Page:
Rheumatoid arthritis (RA) is an auto-immuneinflammatory disease. People with rheumatoid arthritis (RA) have higher levels of inflammatory proteinscalled cytokinesand other cytokine related factors in their blood. According to a recent studythose markers are present as many as three years before any RA symptoms emerge.
Previous studies have shown that other markers exist several years before the onset of symptoms of RA. These include certain antibodiessuch as rheumatoid factor and anti-cyclic citrullinated peptide (CCP) antibodies.
The current studyconducted by Heidi KokkonenMScof Umea University Hospital in Swedenand colleaguesincluded data from 85 RA patients from a population based registry in Northern Sweden. These patients had donated blood samples before the onset of their RA symptoms. Each of these patients was matched with three randomly selected controls from the same registry based on sexagewhere they lived and the time of the blood sample.
The researchers found that 50 of the 85 patients had higher levels of the cytokines than the controls. They also found the same evidence for the cytokine related factors.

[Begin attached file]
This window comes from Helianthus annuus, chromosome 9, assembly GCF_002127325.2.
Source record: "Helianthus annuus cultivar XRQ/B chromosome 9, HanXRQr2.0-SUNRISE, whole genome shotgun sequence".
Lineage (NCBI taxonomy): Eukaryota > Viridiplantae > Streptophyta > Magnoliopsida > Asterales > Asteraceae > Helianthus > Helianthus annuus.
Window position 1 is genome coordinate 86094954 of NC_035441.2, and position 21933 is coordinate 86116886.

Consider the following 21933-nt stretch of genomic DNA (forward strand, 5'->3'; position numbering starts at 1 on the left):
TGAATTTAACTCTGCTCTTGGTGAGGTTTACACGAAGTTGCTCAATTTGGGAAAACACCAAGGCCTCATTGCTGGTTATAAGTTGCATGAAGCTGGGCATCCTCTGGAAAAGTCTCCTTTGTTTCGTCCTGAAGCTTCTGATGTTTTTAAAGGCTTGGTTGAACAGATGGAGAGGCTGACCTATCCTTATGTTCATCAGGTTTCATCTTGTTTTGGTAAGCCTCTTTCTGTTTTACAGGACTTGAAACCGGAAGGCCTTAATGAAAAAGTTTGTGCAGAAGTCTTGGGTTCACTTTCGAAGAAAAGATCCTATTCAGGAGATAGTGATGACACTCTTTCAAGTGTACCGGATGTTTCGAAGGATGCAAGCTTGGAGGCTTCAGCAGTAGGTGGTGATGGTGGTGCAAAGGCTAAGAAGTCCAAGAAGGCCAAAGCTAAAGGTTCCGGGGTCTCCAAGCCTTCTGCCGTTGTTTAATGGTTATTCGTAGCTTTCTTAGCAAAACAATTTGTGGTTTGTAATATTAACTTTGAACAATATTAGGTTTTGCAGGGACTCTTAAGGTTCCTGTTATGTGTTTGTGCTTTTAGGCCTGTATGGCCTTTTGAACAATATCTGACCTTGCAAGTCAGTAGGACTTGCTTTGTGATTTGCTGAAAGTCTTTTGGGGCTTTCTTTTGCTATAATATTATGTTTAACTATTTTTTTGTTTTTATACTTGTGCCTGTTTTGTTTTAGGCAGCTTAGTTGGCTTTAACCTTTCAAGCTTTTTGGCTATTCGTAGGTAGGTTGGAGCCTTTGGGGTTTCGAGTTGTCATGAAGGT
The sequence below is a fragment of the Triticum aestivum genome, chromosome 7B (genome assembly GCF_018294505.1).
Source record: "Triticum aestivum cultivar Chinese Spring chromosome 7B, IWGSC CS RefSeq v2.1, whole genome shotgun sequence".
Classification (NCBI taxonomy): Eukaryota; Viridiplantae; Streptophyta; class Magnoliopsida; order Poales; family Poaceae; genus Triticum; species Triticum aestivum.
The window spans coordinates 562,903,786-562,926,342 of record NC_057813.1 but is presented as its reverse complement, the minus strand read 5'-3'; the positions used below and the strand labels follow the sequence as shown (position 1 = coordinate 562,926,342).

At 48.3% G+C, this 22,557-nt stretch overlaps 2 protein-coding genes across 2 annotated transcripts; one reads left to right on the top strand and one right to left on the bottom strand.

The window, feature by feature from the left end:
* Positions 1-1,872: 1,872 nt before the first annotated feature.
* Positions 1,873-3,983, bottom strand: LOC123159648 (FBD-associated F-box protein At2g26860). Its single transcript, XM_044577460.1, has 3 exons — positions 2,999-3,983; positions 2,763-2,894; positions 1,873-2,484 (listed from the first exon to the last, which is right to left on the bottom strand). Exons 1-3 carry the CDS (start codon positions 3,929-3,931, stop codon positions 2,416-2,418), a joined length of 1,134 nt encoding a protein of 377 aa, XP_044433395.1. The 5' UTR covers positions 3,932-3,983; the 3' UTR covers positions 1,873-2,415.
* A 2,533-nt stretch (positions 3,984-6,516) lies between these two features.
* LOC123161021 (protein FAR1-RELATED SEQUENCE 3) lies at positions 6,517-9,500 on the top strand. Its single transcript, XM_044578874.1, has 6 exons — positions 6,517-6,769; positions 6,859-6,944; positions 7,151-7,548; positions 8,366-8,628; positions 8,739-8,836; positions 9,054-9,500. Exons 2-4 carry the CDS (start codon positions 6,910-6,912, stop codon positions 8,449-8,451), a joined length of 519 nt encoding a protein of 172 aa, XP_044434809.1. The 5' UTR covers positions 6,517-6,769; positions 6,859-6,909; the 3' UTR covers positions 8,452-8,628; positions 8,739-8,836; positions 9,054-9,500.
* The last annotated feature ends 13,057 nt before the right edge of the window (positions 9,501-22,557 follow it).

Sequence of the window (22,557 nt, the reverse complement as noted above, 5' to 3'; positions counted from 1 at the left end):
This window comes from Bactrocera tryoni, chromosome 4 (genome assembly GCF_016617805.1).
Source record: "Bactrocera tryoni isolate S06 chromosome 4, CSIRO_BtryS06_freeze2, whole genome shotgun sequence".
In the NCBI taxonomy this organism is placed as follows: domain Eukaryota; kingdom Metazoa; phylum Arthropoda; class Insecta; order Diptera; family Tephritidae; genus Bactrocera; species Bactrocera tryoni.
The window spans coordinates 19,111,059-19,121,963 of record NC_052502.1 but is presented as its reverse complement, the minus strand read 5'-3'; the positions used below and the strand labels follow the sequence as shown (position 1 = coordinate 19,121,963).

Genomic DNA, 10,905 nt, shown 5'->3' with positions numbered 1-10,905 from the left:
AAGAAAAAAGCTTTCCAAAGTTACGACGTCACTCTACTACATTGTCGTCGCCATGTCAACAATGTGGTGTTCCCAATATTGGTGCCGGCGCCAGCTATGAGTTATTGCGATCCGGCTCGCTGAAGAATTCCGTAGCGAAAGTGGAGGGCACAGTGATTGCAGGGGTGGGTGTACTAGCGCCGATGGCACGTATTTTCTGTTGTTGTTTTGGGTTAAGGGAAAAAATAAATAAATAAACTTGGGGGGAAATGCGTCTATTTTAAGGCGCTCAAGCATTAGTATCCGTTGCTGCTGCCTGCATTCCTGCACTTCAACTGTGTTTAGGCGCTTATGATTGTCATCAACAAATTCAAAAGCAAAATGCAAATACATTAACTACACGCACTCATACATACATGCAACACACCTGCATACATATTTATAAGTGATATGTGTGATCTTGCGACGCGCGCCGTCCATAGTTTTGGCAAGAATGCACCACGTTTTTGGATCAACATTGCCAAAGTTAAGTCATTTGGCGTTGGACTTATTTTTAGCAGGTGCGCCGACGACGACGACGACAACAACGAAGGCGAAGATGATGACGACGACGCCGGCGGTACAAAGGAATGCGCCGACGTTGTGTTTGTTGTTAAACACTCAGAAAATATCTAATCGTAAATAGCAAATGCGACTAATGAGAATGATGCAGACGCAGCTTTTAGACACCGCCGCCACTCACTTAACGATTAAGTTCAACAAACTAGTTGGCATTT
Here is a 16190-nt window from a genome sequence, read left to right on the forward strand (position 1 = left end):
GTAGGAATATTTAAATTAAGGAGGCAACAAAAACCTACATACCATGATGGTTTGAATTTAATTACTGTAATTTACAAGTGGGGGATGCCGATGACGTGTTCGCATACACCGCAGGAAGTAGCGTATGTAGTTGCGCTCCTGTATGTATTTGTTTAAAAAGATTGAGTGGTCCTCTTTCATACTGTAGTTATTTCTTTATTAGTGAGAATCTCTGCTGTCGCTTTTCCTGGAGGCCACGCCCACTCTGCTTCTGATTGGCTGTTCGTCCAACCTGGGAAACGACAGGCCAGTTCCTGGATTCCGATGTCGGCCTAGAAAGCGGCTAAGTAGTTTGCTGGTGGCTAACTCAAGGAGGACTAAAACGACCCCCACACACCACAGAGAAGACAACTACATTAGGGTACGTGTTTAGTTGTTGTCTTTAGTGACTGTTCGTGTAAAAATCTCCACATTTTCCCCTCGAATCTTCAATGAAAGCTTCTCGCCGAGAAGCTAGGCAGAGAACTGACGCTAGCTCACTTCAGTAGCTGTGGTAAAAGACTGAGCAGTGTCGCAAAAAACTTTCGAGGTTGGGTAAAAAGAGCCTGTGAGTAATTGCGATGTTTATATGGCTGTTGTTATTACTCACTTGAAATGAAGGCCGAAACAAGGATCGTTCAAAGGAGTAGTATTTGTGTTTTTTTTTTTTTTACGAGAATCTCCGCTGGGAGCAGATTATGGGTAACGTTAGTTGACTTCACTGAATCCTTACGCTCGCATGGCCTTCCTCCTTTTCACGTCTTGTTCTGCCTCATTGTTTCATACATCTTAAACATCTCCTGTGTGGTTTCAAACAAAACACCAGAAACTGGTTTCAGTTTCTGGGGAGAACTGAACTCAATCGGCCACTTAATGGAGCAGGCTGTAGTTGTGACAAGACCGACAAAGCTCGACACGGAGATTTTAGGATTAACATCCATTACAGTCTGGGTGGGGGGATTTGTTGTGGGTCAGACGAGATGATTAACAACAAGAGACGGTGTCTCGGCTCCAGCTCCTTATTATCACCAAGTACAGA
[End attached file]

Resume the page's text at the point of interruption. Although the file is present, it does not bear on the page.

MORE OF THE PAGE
In additionthe researchers also found that there was a significant relationship between the elevated levels of cytokines and the presence of anti-CCP antibodies.
These results could lead to the development of a blood test for early diagnosis of rheumatoid arthritis.
“Our findings present an opportunity for better predicting the risk of developing RA and possibly preventing disease progression.”
Researcher Solbritt Rantapää-DahlqvistMDof University Hospital in UmeaSweden.
The authors of the study acknowledged that there were statistical limitations in the analysisparticularly in terms of power and the potential effects of storage time of the samples.
The results of the study were published in the February issue of Arthritis & Rheumatism